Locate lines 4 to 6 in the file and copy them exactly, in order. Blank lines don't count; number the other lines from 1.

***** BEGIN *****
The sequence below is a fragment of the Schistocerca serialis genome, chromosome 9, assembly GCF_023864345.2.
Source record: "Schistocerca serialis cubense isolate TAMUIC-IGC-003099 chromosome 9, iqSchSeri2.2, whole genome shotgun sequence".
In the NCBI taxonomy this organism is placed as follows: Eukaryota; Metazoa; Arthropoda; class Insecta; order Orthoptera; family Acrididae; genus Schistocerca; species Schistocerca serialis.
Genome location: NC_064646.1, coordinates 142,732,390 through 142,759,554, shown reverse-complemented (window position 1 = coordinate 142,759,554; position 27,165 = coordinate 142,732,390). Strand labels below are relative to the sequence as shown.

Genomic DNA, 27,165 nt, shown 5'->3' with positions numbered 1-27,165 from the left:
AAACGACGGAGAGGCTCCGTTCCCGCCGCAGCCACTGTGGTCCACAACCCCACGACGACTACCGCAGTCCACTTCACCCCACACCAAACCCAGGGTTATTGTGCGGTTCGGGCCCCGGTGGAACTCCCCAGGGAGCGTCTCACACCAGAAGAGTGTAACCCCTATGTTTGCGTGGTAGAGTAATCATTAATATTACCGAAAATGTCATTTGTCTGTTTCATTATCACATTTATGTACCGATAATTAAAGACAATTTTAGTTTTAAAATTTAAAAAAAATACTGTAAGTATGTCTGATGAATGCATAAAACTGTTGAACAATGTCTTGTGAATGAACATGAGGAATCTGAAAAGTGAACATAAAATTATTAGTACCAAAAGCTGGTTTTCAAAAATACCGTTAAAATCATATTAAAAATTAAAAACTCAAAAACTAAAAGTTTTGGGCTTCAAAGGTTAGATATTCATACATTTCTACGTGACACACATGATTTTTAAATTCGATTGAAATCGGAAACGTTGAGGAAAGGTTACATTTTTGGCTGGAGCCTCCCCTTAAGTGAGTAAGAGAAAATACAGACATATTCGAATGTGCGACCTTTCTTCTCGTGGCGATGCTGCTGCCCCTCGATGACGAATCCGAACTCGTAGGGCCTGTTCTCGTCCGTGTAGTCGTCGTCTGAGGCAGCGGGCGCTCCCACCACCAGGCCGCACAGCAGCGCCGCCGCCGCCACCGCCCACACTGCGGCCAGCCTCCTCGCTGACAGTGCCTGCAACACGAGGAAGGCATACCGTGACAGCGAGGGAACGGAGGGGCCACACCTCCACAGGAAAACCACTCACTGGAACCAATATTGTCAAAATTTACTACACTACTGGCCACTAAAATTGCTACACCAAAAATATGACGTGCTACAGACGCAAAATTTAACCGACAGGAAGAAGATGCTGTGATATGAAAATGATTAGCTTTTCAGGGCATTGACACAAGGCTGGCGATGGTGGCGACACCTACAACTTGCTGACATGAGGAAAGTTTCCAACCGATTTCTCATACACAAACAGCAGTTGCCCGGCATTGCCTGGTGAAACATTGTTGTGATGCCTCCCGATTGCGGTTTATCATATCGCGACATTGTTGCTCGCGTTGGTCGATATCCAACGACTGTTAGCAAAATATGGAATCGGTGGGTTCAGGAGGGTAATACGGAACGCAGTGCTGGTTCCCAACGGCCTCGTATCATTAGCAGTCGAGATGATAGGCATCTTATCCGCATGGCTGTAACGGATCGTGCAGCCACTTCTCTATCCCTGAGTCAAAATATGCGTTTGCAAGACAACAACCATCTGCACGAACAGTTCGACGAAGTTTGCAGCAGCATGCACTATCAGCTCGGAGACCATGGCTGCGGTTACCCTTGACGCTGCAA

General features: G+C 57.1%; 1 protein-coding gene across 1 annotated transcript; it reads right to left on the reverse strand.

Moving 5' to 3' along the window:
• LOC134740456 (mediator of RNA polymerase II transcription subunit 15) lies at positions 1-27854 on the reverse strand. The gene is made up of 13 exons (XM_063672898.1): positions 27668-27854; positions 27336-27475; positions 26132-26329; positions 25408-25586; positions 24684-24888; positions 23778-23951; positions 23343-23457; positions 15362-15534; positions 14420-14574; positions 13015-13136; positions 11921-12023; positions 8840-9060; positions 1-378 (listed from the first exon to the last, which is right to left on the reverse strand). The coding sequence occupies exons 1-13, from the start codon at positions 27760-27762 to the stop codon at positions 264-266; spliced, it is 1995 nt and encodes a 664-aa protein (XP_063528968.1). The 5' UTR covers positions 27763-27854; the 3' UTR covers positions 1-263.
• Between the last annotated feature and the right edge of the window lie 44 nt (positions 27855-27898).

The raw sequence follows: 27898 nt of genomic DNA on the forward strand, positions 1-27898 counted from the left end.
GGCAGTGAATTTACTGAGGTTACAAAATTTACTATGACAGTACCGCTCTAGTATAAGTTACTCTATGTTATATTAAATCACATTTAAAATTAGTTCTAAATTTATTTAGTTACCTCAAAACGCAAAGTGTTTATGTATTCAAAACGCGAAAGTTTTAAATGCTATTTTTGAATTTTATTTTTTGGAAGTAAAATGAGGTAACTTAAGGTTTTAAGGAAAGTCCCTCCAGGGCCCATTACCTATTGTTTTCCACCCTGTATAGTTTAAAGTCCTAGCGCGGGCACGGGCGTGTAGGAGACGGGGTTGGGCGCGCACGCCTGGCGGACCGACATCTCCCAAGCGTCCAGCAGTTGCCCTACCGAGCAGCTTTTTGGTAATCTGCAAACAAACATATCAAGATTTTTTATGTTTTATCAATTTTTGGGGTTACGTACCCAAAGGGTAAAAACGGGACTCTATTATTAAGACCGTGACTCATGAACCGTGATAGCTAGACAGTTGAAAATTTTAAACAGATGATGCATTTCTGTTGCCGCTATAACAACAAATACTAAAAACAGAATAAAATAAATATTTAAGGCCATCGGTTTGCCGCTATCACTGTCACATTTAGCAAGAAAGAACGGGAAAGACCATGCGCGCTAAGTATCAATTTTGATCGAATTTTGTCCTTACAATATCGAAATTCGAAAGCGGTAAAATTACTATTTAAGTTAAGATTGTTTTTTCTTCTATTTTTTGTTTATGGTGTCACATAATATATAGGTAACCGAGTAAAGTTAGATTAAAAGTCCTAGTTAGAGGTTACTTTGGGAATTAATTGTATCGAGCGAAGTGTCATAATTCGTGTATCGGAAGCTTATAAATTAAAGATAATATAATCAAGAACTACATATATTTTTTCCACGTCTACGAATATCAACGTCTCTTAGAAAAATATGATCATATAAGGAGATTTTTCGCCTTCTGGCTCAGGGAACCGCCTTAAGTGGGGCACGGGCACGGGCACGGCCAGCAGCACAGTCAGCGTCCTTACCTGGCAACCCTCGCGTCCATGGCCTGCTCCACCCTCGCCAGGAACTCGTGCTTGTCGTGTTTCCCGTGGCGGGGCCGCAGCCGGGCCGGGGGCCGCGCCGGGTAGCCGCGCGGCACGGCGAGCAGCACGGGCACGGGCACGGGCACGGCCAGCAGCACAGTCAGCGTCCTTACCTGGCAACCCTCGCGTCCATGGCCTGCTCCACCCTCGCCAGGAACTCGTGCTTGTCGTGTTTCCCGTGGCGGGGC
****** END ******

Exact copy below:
Genome location: NC_064646.1, coordinates 142,732,390 through 142,759,554, shown reverse-complemented (window position 1 = coordinate 142,759,554; position 27,165 = coordinate 142,732,390). Strand labels below are relative to the sequence as shown.

Genomic DNA, 27,165 nt, shown 5'->3' with positions numbered 1-27,165 from the left:
AAACGACGGAGAGGCTCCGTTCCCGCCGCAGCCACTGTGGTCCACAACCCCACGACGACTACCGCAGTCCACTTCACCCCACACCAAACCCAGGGTTATTGTGCGGTTCGGGCCCCGGTGGAACTCCCCAGGGAGCGTCTCACACCAGAAGAGTGTAACCCCTATGTTTGCGTGGTAGAGTAATCATTAATATTACCGAAAATGTCATTTGTCTGTTTCATTATCACATTTATGTACCGATAATTAAAGACAATTTTAGTTTTAAAATTTAAAAAAAATACTGTAAGTATGTCTGATGAATGCATAAAACTGTTGAACAATGTCTTGTGAATGAACATGAGGAATCTGAAAAGTGAACATAAAATTATTAGTACCAAAAGCTGGTTTTCAAAAATACCGTTAAAATCATATTAAAAATTAAAAACTCAAAAACTAAAAGTTTTGGGCTTCAAAGGTTAGATATTCATACATTTCTACGTGACACACATGATTTTTAAATTCGATTGAAATCGGAAACGTTGAGGAAAGGTTACATTTTTGGCTGGAGCCTCCCCTTAAGTGAGTAAGAGAAAATACAGACATATTCGAATGTGCGACCTTTCTTCTCGTGGCGATGCTGCTGCCCCTCGATGACGAATCCGAACTCGTAGGGCCTGTTCTCGTCCGTGTAGTCGTCGTCTGAGGCAGCGGGCGCTCCCACCACCAGGCCGCACAGCAGCGCCGCCGCCGCCACCGCCCACACTGCGGCCAGCCTCCTCGCTGACAGTGCCTGCAACACGAGGAAGGCATACCGTGACAGCGAGGGAACGGAGGGGCCACACCTCCACAGGAAAACCACTCACTGGAACCAATATTGTCAAAATTTACTACACTACTGGCCACTAAAATTGCTACACCAAAAATATGACGTGCTACAGACGCAAAATTTAACCGACAGGAAGAAGATGCTGTGATATGAAAATGATTAGCTTTTCAGGGCATTGACACAAGGCTGGCGATGGTGGCGACACCTACAACTTGCTGACATGAGGAAAGTTTCCAACCGATTTCTCATACACAAACAGCAGTTGCCCGGCATTGCCTGGTGAAACATTGTTGTGATGCCTCCCGATTGCGGTTTATCATATCGCGACATTGTTGCTCGCGTTGGTCGATATCCAACGACTGTTAGCAAAATATGGAATCGGTGGGTTCAGGAGGGTAATACGGAACGCAGTGCTGGTTCCCAACGGCCTCGTATCATTAGCAGTCGAGATGATAGGCATCTTATCCGCATGGCTGTAACGGATCGTGCAGCCACTTCTCTATCCCTGAGTCAAAATATGCGTTTGCAAGACAACAACCATCTGCACGAACAGTTCGACGAAGTTTGCAGCAGCATGCACTATCAGCTCGGAGACCATGGCTGCGGTTACCCTTGACGCTGCAA